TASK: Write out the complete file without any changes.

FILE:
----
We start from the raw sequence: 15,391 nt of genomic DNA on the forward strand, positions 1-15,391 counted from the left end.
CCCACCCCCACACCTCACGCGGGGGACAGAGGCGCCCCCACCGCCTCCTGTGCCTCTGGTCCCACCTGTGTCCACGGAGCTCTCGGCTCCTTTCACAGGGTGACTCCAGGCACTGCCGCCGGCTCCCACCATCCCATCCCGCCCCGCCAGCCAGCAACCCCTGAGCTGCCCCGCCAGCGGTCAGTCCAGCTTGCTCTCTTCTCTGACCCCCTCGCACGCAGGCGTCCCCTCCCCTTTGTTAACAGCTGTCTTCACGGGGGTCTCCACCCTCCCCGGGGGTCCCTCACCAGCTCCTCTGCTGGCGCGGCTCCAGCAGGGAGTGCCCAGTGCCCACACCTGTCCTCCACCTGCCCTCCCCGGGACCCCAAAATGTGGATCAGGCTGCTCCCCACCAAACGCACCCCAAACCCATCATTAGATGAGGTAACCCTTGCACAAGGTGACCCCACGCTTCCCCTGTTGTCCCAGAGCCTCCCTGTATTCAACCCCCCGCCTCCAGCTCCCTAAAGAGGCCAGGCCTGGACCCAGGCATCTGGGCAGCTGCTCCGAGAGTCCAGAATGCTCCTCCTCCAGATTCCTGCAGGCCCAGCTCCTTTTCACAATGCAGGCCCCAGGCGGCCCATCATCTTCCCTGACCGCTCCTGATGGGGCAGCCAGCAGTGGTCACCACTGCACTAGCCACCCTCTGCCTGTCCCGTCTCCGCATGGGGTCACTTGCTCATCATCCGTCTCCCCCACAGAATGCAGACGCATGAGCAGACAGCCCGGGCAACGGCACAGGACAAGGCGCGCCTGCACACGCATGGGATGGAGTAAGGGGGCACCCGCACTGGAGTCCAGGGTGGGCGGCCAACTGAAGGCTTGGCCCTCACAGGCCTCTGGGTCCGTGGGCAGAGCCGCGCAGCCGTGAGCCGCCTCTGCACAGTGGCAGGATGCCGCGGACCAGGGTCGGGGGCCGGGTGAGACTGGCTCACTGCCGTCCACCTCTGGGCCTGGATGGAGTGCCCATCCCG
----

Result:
We start from the raw sequence: 15,391 nt of genomic DNA on the forward strand, positions 1-15,391 counted from the left end.
CCCACCCCCACACCTCACGCGGGGGACAGAGGCGCCCCCACCGCCTCCTGTGCCTCTGGTCCCACCTGTGTCCACGGAGCTCTCGGCTCCTTTCACAGGGTGACTCCAGGCACTGCCGCCGGCTCCCACCATCCCATCCCGCCCCGCCAGCCAGCAACCCCTGAGCTGCCCCGCCAGCGGTCAGTCCAGCTTGCTCTCTTCTCTGACCCCCTCGCACGCAGGCGTCCCCTCCCCTTTGTTAACAGCTGTCTTCACGGGGGTCTCCACCCTCCCCGGGGGTCCCTCACCAGCTCCTCTGCTGGCGCGGCTCCAGCAGGGAGTGCCCAGTGCCCACACCTGTCCTCCACCTGCCCTCCCCGGGACCCCAAAATGTGGATCAGGCTGCTCCCCACCAAACGCACCCCAAACCCATCATTAGATGAGGTAACCCTTGCACAAGGTGACCCCACGCTTCCCCTGTTGTCCCAGAGCCTCCCTGTATTCAACCCCCCGCCTCCAGCTCCCTAAAGAGGCCAGGCCTGGACCCAGGCATCTGGGCAGCTGCTCCGAGAGTCCAGAATGCTCCTCCTCCAGATTCCTGCAGGCCCAGCTCCTTTTCACAATGCAGGCCCCAGGCGGCCCATCATCTTCCCTGACCGCTCCTGATGGGGCAGCCAGCAGTGGTCACCACTGCACTAGCCACCCTCTGCCTGTCCCGTCTCCGCATGGGGTCACTTGCTCATCATCCGTCTCCCCCACAGAATGCAGACGCATGAGCAGACAGCCCGGGCAACGGCACAGGACAAGGCGCGCCTGCACACGCATGGGATGGAGTAAGGGGGCACCCGCACTGGAGTCCAGGGTGGGCGGCCAACTGAAGGCTTGGCCCTCACAGGCCTCTGGGTCCGTGGGCAGAGCCGCGCAGCCGTGAGCCGCCTCTGCACAGTGGCAGGATGCCGCGGACCAGGGTCGGGGGCCGGGTGAGACTGGCTCACTGCCGTCCACCTCTGGGCCTGGATGGAGTGCCCATCCCG